To climb Mount Kilimanjaro is a challenge and if you’re new to trekking, camping, living outdoors, or high altitude then you may find it tough – however the specific challenges are mainly due to the altitude, your attitude and fitness but with the correct preparation and a good guide team, then the vast majority of people will successfully summit.
Most hill walkers and trekkers are fit enough to climb Kilimanjaro, but it must be approached in the correct manner, with a good guide and support team to ensure that you have the correct equipment, are well rested, fed and guided so that by the time you reach the high camp, from where you’ll launch your summit bid, you’ll be in good health, well acclimatised to the lower levels of oxygen in the air, hydrated and full of energy.
In general, if you can easily walk 6 - 7 hours a day over undulating ground, for several days in a row at home, then you should be in good stead to tackle Kilimanjaro.
There are no technical skills or equipment needed to climb Kilimanjaro, unless you’re going for the Western Breach, which requires using helmets due to loose rocks. For the normal routes you won’t need any specialist skills or kit, it is merely a trek, one foot after the other. On the Kilimanjaro Machame route and the Mount Kilimanjaro Lemosho route, some people find the Barranco Wall a bit ‘lofty’ as you meander up a defined path that on occasion requires three points of contact and a bit of scrambling, but it’s not dangerous and the guides are there to ensure that. Otherwise you can avoid it by choosing the Mount Kilimanjaro Rongai route or the Mount Kilimanjaro Northern Circuit route.
In order to make the climb a bit easier for yourself you should become comfortable and be prepared and experienced with everything before you arrive, which refers to everything from your kit to camping, from living outdoors to walking, and this can be done in a number of ways - check out our preparation tips below:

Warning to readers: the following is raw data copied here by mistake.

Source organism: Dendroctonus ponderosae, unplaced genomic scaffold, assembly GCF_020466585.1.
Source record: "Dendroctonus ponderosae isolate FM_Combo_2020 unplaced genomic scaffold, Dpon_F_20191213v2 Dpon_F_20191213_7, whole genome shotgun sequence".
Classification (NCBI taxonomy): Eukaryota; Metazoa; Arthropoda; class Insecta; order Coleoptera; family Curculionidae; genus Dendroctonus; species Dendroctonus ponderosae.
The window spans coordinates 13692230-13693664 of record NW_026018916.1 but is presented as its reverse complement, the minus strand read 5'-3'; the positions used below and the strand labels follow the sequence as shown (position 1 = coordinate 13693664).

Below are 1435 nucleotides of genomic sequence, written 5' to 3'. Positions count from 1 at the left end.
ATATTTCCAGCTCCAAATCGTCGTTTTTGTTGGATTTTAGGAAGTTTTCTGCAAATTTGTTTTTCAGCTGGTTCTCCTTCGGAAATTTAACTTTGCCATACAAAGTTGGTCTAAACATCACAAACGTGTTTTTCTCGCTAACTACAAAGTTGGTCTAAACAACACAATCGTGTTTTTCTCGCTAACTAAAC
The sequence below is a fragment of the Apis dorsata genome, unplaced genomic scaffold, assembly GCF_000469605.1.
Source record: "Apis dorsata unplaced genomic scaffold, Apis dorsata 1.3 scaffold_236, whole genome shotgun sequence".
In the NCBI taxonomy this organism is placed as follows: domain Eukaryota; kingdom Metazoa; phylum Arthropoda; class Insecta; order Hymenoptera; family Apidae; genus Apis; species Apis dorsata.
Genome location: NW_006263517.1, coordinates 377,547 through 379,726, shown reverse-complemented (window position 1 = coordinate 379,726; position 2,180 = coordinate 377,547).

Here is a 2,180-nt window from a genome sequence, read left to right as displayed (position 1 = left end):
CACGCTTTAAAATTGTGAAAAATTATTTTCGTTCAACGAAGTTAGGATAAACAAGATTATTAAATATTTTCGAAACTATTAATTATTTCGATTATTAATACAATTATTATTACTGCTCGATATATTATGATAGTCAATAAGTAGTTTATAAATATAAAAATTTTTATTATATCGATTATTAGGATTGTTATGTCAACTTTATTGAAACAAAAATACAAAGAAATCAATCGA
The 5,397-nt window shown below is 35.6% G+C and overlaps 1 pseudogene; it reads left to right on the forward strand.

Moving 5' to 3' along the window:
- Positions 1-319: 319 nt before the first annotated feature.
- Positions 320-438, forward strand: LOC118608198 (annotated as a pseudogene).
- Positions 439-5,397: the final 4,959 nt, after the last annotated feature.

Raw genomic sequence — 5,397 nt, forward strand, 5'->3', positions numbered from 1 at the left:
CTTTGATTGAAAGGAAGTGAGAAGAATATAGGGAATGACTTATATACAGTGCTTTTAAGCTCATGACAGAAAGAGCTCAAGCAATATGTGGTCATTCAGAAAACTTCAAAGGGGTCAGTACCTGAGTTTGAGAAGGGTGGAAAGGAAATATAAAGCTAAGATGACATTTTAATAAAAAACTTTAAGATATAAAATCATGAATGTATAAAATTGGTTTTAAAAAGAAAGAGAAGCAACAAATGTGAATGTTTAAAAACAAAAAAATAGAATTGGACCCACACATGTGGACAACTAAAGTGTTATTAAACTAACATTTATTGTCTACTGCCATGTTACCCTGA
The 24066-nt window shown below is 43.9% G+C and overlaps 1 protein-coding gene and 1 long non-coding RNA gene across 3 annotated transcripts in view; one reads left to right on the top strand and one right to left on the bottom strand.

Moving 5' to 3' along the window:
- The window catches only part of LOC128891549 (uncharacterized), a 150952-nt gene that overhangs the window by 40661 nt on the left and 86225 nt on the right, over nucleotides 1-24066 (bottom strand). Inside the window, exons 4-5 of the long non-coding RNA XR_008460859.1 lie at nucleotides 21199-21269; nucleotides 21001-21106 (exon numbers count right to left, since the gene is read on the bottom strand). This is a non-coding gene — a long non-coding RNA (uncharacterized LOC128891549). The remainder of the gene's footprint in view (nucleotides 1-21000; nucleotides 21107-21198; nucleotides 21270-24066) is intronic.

Preparation for Kilimanjaro
Kit for Kilimanjaro:
Know your kit; know how it works and test it in all conditions before you arrive into Tanzania. Get your waterproofs on and go for a walk on a miserable, windy day. Jackets and trousers, gaiters etc all have different tweaks, zips, adjustments, vents, poppers, toggles etc. These tweaks / fine tuning can change a miserable wet walk into a cocooned and pleasant one. Best to have this sorted well before you go. The same goes for your day bag – carry only what you need, ensure it’s comfortable and everything is dry. Same for boots! Ensure they’re broken in, waterproof and comfortable – really put the hours in. Have a look at our Packing guide for Kilimanjaro and our trekking boot guide.
Camping on Kilimanjaro:
Many people have never slept in a tent before, or perhaps not for many years, so it’s well worth it, if you can borrow one, to give it a try before you arrive. On the mountain our staff will pitch your tent for you and pop your bags inside plus a comfortable mattress. You do need to bring a sleeping bag, or you can rent one from us. You need to be organised in a tent and although we use 3 / 4 person tents, we only put 2 people in them, so you have plenty of room and they’re really good quality tents (we use the same tents on Mt Everest). You can keep your kit bag in the tent, or outside in the porch and best to only take out what you need for the night. Keeping your kit together saves things getting lost or wet. If you haven’t slept in a sleeping bag before then initially, they will feel a bit restrictive, however on a cold evening, after a days walking, it’s bliss to climb into one and enjoy a few pages of a good book. Again, do use your sleeping bag before you arrive as they also have different ways to vent and wrap up warm in – get to know it well before you come. Check out our sleeping bag for Kilimanjaro guide.
Take your day bag and do as much walking as possible before you arrive. This is easily the best form of training and not just your muscles but also for your mind and your ability to use, and be comfortable with your kit. If you can't get out walking then combine gym, park and time in the pool - have a look at our training for Kilimanjaro guide!
There is nothing you can do to acclimatise without going to altitude, however if you have the budget then most cities have altitude centres which can create the effects and will certainly assist. The centres aren’t cheap, and by no means are they required as a prerequisite to your climb, but some people do use them. OTherwise detox, stay hydrated pre climb and especially on the flight and follow the advice of your guide. Also check out our acclimatisation info pages here.
If you prepare well and follow these suggestions then climbing Kilimanjaro will be a challenge, but one that you will be able to comfortably tackle!